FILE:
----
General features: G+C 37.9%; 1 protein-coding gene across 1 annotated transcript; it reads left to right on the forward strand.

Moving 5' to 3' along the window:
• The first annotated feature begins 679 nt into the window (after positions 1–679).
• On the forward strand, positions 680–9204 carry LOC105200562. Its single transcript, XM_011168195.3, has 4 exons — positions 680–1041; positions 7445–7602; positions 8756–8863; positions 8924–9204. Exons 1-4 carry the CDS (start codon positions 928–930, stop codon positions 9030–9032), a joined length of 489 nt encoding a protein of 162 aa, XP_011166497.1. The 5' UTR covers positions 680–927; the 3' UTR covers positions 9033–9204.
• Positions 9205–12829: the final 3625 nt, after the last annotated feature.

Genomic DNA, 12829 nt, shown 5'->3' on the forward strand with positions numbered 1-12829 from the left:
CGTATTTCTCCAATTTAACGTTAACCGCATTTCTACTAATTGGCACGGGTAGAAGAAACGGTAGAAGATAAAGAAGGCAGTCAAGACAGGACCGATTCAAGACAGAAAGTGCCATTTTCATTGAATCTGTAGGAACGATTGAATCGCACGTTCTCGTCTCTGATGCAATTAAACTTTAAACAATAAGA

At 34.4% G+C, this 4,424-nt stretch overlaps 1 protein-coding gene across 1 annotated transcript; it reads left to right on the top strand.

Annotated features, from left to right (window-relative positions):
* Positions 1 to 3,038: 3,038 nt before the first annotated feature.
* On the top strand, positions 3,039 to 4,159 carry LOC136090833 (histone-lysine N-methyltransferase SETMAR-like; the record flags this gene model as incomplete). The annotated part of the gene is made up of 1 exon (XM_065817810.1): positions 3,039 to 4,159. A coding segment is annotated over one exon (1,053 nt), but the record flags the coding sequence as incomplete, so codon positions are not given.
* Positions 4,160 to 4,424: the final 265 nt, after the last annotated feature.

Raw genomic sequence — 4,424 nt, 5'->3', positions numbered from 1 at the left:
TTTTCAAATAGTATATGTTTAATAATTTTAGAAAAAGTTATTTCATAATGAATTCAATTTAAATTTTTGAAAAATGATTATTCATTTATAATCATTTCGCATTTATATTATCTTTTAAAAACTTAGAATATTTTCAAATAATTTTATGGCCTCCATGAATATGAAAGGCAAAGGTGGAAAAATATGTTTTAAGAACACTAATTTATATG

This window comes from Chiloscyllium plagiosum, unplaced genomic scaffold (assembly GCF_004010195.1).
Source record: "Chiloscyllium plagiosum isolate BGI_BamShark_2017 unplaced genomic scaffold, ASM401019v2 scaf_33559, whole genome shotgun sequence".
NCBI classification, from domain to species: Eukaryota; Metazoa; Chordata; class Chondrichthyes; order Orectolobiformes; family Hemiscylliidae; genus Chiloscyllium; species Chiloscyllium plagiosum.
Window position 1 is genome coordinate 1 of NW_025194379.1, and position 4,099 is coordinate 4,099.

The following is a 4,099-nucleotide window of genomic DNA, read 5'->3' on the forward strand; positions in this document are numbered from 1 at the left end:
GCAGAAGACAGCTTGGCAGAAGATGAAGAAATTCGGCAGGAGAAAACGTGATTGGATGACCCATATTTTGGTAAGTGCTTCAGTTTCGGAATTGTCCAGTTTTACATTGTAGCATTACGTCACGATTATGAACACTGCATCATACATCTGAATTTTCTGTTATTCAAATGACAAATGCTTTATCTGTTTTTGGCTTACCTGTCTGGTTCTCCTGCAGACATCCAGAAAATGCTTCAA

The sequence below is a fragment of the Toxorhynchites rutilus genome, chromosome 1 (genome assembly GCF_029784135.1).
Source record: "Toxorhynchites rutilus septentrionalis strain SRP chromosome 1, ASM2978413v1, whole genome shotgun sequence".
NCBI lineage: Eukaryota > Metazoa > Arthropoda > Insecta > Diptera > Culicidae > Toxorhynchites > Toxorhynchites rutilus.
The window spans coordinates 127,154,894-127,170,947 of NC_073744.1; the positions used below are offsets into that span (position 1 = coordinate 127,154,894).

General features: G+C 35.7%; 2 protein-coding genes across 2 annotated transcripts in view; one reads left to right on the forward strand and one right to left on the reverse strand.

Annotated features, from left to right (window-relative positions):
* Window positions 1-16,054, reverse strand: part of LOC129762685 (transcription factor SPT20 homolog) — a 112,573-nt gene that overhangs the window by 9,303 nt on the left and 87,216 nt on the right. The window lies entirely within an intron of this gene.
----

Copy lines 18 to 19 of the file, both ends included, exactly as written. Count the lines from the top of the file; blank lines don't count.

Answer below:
Window position 1 is genome coordinate 1 of NW_025194379.1, and position 4,099 is coordinate 4,099.

The following is a 4,099-nucleotide window of genomic DNA, read 5'->3' on the forward strand; positions in this document are numbered from 1 at the left end: